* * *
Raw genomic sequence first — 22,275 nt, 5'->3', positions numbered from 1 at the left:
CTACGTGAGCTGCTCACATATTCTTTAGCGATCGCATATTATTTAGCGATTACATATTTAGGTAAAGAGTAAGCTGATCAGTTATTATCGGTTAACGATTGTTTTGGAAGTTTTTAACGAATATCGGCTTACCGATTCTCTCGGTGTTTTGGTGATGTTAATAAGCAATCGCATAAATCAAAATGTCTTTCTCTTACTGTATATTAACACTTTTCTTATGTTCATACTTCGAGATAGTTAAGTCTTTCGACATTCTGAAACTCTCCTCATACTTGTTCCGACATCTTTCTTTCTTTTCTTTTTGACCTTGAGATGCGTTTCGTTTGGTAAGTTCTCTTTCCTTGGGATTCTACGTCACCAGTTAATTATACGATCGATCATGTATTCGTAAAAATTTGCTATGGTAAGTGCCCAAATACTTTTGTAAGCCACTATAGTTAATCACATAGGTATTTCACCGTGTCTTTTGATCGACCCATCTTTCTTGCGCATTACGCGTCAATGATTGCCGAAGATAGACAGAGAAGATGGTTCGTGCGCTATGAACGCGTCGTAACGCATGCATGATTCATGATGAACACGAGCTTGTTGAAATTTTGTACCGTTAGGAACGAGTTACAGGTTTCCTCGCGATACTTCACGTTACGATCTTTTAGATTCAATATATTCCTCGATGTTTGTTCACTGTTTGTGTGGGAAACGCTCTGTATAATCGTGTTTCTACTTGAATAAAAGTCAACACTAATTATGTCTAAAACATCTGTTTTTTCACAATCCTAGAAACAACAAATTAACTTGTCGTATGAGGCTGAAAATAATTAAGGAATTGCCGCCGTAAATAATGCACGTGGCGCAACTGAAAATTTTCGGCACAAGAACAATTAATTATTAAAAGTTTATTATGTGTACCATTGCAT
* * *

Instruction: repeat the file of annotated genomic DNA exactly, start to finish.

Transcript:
Raw genomic sequence first — 22,275 nt, 5'->3', positions numbered from 1 at the left:
CTACGTGAGCTGCTCACATATTCTTTAGCGATCGCATATTATTTAGCGATTACATATTTAGGTAAAGAGTAAGCTGATCAGTTATTATCGGTTAACGATTGTTTTGGAAGTTTTTAACGAATATCGGCTTACCGATTCTCTCGGTGTTTTGGTGATGTTAATAAGCAATCGCATAAATCAAAATGTCTTTCTCTTACTGTATATTAACACTTTTCTTATGTTCATACTTCGAGATAGTTAAGTCTTTCGACATTCTGAAACTCTCCTCATACTTGTTCCGACATCTTTCTTTCTTTTCTTTTTGACCTTGAGATGCGTTTCGTTTGGTAAGTTCTCTTTCCTTGGGATTCTACGTCACCAGTTAATTATACGATCGATCATGTATTCGTAAAAATTTGCTATGGTAAGTGCCCAAATACTTTTGTAAGCCACTATAGTTAATCACATAGGTATTTCACCGTGTCTTTTGATCGACCCATCTTTCTTGCGCATTACGCGTCAATGATTGCCGAAGATAGACAGAGAAGATGGTTCGTGCGCTATGAACGCGTCGTAACGCATGCATGATTCATGATGAACACGAGCTTGTTGAAATTTTGTACCGTTAGGAACGAGTTACAGGTTTCCTCGCGATACTTCACGTTACGATCTTTTAGATTCAATATATTCCTCGATGTTTGTTCACTGTTTGTGTGGGAAACGCTCTGTATAATCGTGTTTCTACTTGAATAAAAGTCAACACTAATTATGTCTAAAACATCTGTTTTTTCACAATCCTAGAAACAACAAATTAACTTGTCGTATGAGGCTGAAAATAATTAAGGAATTGCCGCCGTAAATAATGCACGTGGCGCAACTGAAAATTTTCGGCACAAGAACAATTAATTATTAAAAGTTTATTATGTGTACCATTGCAT